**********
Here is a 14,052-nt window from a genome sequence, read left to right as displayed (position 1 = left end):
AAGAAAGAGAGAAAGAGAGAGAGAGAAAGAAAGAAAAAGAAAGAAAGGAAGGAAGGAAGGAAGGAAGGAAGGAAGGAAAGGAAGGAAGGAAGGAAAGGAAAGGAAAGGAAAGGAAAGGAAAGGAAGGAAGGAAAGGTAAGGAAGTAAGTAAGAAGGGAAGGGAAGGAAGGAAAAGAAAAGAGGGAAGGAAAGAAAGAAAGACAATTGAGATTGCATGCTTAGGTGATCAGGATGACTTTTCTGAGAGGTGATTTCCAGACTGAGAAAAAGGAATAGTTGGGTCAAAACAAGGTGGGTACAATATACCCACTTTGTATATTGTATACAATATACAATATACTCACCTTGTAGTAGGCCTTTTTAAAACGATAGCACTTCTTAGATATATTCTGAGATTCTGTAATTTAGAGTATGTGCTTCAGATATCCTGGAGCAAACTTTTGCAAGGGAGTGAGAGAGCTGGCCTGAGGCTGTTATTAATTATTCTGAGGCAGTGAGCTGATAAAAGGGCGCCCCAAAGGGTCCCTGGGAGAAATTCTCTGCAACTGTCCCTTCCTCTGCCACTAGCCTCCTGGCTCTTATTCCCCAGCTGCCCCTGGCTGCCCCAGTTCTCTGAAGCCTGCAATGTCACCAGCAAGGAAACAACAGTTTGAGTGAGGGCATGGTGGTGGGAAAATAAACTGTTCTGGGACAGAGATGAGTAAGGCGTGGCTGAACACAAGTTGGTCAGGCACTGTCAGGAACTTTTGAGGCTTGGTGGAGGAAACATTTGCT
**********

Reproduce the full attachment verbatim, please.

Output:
Here is a 14,052-nt window from a genome sequence, read left to right as displayed (position 1 = left end):
AAGAAAGAGAGAAAGAGAGAGAGAGAAAGAAAGAAAAAGAAAGAAAGGAAGGAAGGAAGGAAGGAAGGAAGGAAGGAAAGGAAGGAAGGAAGGAAAGGAAAGGAAAGGAAAGGAAAGGAAAGGAAGGAAGGAAAGGTAAGGAAGTAAGTAAGAAGGGAAGGGAAGGAAGGAAAAGAAAAGAGGGAAGGAAAGAAAGAAAGACAATTGAGATTGCATGCTTAGGTGATCAGGATGACTTTTCTGAGAGGTGATTTCCAGACTGAGAAAAAGGAATAGTTGGGTCAAAACAAGGTGGGTACAATATACCCACTTTGTATATTGTATACAATATACAATATACTCACCTTGTAGTAGGCCTTTTTAAAACGATAGCACTTCTTAGATATATTCTGAGATTCTGTAATTTAGAGTATGTGCTTCAGATATCCTGGAGCAAACTTTTGCAAGGGAGTGAGAGAGCTGGCCTGAGGCTGTTATTAATTATTCTGAGGCAGTGAGCTGATAAAAGGGCGCCCCAAAGGGTCCCTGGGAGAAATTCTCTGCAACTGTCCCTTCCTCTGCCACTAGCCTCCTGGCTCTTATTCCCCAGCTGCCCCTGGCTGCCCCAGTTCTCTGAAGCCTGCAATGTCACCAGCAAGGAAACAACAGTTTGAGTGAGGGCATGGTGGTGGGAAAATAAACTGTTCTGGGACAGAGATGAGTAAGGCGTGGCTGAACACAAGTTGGTCAGGCACTGTCAGGAACTTTTGAGGCTTGGTGGAGGAAACATTTGCT